Meet the Nimble-Fingered Interface of the Future

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Electronic Implant Dissolves in the Body

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Sorting Chip May Lead to Cell Phone-Sized Medical Labs

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TDK sees hard drive breakthrough in areal density

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Engineers invent new device that could increase Internet

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SIM-sized satellites to lift off with Endeavour this afternoon

They won't be beaming GPS or radio signals back to Earth anytime soon, but these one-inch-square satellites could one day travel to distant planets -- without fuel. Developed over a period of three years by a team of undergraduates at Cornell University, the Sprite chips could eventually be used for communication, flying in clusters like tiny space plankton. After hitching a ride on-board the final space shuttle Endeavour mission this afternoon, the three prototype satellites will be mounted outside the International Space Station, where they'll sit for the next few years, exposed to conditions found only beyond our atmosphere. Perhaps someday we'll even see some "Spprite" KIRFs by the time China's own space station is ready to hit the launchpad in 2020. 

By Zach Honig
From engadget 

A single gene may have shaped human cerebral cortex

The size and shape of the human cerebral cortex - responsible for all conscious thought - is largely determined by mutations in a single gene. The findings, from the Yale School of Medicine and two other universities, are based on a genetic analysis of in one Turkish family and two Pakistani families whose children were born with the most severe form of microcephaly.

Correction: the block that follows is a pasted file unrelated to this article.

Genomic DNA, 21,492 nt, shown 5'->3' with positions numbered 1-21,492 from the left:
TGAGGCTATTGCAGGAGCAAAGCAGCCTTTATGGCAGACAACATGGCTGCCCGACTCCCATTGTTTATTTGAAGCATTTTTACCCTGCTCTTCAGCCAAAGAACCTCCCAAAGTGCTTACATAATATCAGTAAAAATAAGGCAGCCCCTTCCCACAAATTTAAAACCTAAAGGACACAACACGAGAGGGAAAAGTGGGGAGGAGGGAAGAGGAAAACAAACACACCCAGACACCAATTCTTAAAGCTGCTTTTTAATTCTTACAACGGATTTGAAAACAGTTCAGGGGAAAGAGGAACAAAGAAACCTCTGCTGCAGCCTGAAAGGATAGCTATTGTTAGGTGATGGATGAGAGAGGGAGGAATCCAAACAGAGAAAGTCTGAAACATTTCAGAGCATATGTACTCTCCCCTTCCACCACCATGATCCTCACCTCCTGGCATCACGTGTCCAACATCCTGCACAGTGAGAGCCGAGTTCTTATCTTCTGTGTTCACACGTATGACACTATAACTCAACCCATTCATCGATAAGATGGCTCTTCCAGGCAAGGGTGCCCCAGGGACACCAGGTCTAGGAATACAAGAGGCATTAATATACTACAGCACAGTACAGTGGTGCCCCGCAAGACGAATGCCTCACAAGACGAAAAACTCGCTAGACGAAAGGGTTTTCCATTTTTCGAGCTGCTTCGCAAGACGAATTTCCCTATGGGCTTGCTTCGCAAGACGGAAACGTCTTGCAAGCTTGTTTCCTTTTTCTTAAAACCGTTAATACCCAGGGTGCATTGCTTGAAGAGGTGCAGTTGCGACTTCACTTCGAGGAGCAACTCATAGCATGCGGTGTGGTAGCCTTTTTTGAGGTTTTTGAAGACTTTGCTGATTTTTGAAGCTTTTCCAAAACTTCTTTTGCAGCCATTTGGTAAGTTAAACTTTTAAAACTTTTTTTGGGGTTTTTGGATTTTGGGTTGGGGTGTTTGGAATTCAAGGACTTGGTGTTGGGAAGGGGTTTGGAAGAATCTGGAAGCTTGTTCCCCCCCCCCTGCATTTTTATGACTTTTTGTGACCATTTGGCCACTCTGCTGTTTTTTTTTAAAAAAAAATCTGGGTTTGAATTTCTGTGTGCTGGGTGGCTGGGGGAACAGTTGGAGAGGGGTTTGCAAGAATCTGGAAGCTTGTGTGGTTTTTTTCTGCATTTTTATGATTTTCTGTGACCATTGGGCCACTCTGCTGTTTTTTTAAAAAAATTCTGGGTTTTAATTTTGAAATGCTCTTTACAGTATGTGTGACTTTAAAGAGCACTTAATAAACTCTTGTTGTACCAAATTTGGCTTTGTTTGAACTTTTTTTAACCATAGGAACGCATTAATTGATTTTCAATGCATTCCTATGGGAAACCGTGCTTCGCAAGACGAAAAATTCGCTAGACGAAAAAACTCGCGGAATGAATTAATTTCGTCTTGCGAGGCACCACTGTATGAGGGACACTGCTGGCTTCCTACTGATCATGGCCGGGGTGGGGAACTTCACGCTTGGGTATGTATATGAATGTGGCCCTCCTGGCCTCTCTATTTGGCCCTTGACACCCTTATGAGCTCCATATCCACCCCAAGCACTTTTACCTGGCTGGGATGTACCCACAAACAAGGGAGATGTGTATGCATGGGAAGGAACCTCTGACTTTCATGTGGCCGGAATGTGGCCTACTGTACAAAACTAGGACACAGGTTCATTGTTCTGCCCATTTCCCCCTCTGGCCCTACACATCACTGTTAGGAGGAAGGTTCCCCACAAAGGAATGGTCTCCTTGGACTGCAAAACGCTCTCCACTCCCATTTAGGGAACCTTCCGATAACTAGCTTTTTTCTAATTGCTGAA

The childrens' brains are just 10 percent the normal size, and lack the normal human cortical architecture. And the researchers found that the deformity was caused by mutations in the same gene, centrosomal NDE1, which is involved in cell division.

They say that the combination of undersized brain and simplified architecture has not been observed linked to any other gene associated with brain development. It implies that mutations in this gene were responsible for the development of a complex cerebral cortex in humans.

"The degree of reduction in the size of the cerebral cortex and the effects on brain morphology suggest this gene plays a key role in the evolution of the human brain," said professor Murat Gunel, co-senior author of the paper.

"These findings demonstrate how single molecules have influenced the expansion of the human cerebral cortex in the last five million years. We are now a little closer to understanding just how this miracle happens."

By Kate Taylor 
From tgdaily

Herding Swarms of Microrobots

Imagine a swarm of microrobots—tiny devices a few hair widths across—swimming through your blood vessels and repairing damage, or zipping around in computer chips as a security lock, or quickly knitting together heart tissue. Researchers at the University of California, Berkeley, Dartmouth College, and Duke University have shown how to use a single electrical signal to command a group of microrobots to self-assemble into  larger structures. The researchers hope to use this method to build biological tissues. But for microrobots to do anything like that, researchers must first figure out a good way to control them. 

 Tiny robots: This wafer holds many individual microrobots. Each robot consists of a body (about 100 micrometers long) and an arm that it uses to turn. Several of these robots can be controlled at once.

"When things are very small, they tend to stick together," says Jason Gorman, a robotics researcher in the Intelligent Systems Division at NIST who co-organizes an annual microrobotics competition that draws groups from around the world. "A lot of the locomotion methods that have been developed are focused on overcoming or leveraging this adhesion."